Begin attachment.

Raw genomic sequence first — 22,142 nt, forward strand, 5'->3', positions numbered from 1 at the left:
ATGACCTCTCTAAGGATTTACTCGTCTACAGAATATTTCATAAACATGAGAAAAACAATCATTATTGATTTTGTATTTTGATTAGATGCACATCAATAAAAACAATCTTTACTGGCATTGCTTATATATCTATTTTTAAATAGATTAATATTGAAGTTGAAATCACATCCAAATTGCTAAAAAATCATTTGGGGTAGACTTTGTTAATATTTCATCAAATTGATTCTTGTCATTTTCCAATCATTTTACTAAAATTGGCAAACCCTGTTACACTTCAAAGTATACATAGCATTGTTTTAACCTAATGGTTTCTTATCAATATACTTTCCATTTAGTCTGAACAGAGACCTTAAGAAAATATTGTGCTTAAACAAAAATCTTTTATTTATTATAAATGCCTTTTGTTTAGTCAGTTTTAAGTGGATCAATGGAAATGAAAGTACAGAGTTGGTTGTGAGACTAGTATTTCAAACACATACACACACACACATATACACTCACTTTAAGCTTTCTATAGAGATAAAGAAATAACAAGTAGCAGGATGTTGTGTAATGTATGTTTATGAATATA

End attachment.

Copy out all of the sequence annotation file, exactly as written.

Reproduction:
Raw genomic sequence first — 22,142 nt, forward strand, 5'->3', positions numbered from 1 at the left:
ATGACCTCTCTAAGGATTTACTCGTCTACAGAATATTTCATAAACATGAGAAAAACAATCATTATTGATTTTGTATTTTGATTAGATGCACATCAATAAAAACAATCTTTACTGGCATTGCTTATATATCTATTTTTAAATAGATTAATATTGAAGTTGAAATCACATCCAAATTGCTAAAAAATCATTTGGGGTAGACTTTGTTAATATTTCATCAAATTGATTCTTGTCATTTTCCAATCATTTTACTAAAATTGGCAAACCCTGTTACACTTCAAAGTATACATAGCATTGTTTTAACCTAATGGTTTCTTATCAATATACTTTCCATTTAGTCTGAACAGAGACCTTAAGAAAATATTGTGCTTAAACAAAAATCTTTTATTTATTATAAATGCCTTTTGTTTAGTCAGTTTTAAGTGGATCAATGGAAATGAAAGTACAGAGTTGGTTGTGAGACTAGTATTTCAAACACATACACACACACACATATACACTCACTTTAAGCTTTCTATAGAGATAAAGAAATAACAAGTAGCAGGATGTTGTGTAATGTATGTTTATGAATATA